TSA will likely not meet 100% screening mandate

The Transportation Security Administration (TSA) will miss a congressionally mandated deadline to screen 100 per cent of USbound air cargo by the first of August,US lawmakers noted recently. In a recent report, the US Government Accountability Office (GAO) also said TSA relies too heavily on a voluntary shipping programme to ensure the compliance of private […]


The Transportation Security Administration (TSA) will miss a congressionally mandated deadline to screen 100 per cent of USbound air cargo by the first of August,US lawmakers noted recently.

In a recent report, the US Government Accountability Office (GAO) also said TSA relies too heavily on a voluntary shipping programme to ensure the compliance of private companies in the 100 per cent screening requirement and recommended that TSA develop contingency plans to address shortfalls in voluntary participation.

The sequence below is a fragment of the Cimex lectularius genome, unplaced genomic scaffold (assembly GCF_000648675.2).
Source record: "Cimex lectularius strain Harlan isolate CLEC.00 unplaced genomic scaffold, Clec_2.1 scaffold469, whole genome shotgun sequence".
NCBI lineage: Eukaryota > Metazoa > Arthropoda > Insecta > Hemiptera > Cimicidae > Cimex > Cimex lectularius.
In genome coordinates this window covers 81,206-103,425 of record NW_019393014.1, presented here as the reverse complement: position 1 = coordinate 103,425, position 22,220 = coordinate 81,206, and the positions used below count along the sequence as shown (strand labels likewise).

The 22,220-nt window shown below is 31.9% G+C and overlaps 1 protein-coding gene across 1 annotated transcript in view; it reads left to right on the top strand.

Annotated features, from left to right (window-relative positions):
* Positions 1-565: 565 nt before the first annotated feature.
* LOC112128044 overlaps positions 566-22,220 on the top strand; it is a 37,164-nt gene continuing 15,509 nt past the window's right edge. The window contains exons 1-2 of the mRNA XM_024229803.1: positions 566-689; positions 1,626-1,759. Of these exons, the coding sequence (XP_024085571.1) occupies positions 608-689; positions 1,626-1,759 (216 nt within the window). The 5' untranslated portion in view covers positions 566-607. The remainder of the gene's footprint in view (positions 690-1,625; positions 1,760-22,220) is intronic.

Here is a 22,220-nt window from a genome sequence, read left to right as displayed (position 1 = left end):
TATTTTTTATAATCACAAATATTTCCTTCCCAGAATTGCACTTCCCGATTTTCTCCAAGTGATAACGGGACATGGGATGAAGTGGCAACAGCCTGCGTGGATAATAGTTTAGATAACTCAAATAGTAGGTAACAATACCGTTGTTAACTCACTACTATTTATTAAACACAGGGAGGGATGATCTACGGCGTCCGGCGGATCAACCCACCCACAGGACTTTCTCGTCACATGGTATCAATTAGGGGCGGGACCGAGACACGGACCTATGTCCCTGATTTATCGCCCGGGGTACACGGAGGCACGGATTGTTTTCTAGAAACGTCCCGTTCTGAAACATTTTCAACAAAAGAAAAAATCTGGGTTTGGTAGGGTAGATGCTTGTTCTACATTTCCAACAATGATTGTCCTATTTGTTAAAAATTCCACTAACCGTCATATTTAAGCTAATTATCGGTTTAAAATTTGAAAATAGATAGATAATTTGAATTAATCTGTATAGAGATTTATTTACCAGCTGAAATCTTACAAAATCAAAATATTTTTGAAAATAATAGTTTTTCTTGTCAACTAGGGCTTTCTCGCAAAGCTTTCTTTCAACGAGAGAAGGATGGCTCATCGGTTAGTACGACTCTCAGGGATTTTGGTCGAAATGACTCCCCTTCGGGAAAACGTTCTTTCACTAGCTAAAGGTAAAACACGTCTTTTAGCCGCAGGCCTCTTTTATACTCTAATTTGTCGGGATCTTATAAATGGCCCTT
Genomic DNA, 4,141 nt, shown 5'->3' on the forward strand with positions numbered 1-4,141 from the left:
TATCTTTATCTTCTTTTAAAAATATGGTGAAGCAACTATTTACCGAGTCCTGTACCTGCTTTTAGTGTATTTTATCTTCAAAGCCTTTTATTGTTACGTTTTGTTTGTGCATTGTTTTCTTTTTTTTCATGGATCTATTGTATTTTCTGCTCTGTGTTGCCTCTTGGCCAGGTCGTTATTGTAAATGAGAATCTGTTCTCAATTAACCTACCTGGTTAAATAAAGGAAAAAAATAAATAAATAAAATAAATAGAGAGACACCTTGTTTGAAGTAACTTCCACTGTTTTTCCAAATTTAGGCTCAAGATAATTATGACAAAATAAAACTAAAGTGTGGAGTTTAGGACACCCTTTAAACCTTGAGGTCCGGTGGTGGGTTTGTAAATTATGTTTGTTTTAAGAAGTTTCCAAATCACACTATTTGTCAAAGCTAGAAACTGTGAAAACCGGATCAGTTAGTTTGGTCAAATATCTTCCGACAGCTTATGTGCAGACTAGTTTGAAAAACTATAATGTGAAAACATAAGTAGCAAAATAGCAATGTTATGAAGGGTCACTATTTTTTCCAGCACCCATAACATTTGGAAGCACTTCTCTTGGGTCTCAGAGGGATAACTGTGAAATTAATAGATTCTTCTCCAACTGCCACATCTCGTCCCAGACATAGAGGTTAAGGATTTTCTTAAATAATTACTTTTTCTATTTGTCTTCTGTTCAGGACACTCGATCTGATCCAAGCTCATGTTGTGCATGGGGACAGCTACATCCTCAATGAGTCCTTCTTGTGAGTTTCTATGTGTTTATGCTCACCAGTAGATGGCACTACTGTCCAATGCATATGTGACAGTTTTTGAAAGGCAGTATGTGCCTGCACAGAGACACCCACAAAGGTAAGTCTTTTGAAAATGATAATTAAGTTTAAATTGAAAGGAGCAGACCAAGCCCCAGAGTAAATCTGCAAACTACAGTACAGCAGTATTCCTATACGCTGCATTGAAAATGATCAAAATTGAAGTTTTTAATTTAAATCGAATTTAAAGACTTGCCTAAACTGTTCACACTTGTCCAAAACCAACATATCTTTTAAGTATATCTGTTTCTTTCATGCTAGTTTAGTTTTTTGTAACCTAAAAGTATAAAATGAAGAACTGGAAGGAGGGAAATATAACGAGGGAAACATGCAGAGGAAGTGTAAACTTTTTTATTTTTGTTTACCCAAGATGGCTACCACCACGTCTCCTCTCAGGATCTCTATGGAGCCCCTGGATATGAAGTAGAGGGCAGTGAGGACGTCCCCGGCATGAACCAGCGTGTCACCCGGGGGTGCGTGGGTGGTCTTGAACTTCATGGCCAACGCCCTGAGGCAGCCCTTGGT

The GAO report, Aviation Security: TSA Has Made Progress but Faces Challenges in Meeting the Statutory Mandate for Screening Air Cargo on Passenger Aircraft, determined that TSA should set up a staffing study forthe programme, verify the accuracy of screening data, set up a contingency planfor screening domestic cargo, and producenew plans for meeting requirementsfor screening cargo originating fromoverseas.

“TSA has made progress in meeting the air cargo screening mandate as it applies to domestic cargo, but faces challenges in doing so that highlight the need for a contingency plan,” the report stated. “TSA has, for example, increased required domestic cargo screening levels from 50 per cent in February 2009 to 75 per cent in May 2010, increased the amount of cargo subject to screening by eliminating many domestic screening exemptions, created a voluntary programme to allow screening to take place at various points in the air cargo supply chain, conducted outreach to familiarise industry stakeholders with screening requirements, and tested air cargo screening technologies.”